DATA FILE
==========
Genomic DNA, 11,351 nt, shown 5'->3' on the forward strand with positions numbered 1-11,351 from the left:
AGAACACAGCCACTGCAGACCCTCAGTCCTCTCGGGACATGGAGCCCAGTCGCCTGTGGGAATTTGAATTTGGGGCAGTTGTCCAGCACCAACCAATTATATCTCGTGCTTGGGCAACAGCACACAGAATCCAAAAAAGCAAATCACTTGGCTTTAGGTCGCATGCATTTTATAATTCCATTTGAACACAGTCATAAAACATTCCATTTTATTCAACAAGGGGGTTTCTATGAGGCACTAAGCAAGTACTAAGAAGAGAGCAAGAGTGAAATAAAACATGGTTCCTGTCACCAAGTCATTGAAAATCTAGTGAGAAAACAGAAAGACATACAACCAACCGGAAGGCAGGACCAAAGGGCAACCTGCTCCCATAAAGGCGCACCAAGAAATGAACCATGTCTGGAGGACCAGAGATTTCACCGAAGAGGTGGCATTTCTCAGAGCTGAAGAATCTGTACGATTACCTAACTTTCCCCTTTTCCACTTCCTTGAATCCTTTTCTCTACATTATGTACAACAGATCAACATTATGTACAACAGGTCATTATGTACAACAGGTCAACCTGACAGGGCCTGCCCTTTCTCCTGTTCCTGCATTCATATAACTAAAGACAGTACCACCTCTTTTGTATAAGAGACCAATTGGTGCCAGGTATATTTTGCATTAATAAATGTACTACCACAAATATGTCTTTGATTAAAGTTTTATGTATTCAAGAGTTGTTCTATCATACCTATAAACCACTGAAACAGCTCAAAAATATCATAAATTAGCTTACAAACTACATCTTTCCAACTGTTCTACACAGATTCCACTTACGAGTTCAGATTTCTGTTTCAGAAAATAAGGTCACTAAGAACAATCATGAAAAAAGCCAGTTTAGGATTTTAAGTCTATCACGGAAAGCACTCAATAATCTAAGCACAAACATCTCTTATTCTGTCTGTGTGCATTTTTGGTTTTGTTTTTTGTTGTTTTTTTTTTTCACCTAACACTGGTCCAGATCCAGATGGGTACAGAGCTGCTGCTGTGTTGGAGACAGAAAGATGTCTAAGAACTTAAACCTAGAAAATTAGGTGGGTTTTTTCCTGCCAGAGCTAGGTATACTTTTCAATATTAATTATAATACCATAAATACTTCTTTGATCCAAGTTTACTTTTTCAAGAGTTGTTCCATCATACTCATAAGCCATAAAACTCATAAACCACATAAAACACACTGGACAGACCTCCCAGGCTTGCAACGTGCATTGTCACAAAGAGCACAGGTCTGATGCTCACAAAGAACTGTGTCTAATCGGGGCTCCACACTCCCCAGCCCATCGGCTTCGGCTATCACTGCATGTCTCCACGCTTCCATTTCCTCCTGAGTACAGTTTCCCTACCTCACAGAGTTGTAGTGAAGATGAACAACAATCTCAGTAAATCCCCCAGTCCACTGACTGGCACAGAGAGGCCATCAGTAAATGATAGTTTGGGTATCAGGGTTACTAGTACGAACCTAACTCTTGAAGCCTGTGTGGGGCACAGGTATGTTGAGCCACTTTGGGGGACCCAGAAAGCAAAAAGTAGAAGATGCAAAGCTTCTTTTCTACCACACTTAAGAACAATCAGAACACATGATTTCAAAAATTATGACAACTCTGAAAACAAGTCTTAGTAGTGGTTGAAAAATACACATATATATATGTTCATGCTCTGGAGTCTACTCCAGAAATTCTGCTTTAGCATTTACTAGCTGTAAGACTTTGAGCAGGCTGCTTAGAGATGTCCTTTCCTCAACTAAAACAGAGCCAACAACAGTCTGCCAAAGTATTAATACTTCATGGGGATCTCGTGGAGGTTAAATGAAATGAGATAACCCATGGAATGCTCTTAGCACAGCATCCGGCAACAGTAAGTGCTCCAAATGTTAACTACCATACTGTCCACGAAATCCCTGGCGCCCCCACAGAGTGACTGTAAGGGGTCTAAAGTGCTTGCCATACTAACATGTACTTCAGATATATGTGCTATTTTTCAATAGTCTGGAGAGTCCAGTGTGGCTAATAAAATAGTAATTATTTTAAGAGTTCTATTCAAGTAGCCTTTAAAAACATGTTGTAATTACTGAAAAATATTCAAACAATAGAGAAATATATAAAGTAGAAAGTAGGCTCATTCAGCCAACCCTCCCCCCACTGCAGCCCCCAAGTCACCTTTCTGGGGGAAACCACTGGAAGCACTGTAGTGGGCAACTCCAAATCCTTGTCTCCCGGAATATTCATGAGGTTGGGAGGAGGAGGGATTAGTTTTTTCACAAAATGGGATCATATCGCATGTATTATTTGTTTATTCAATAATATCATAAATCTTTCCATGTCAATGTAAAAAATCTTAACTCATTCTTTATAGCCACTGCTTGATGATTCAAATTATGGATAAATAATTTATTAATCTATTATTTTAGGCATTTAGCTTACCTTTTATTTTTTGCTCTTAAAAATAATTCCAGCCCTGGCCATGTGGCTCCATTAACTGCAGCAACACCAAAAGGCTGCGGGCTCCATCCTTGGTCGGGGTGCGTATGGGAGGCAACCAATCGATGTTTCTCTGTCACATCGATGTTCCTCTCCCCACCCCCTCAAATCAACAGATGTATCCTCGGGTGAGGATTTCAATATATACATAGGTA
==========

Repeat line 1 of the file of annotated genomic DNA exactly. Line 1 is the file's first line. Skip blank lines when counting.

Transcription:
Genomic DNA, 11,351 nt, shown 5'->3' on the forward strand with positions numbered 1-11,351 from the left: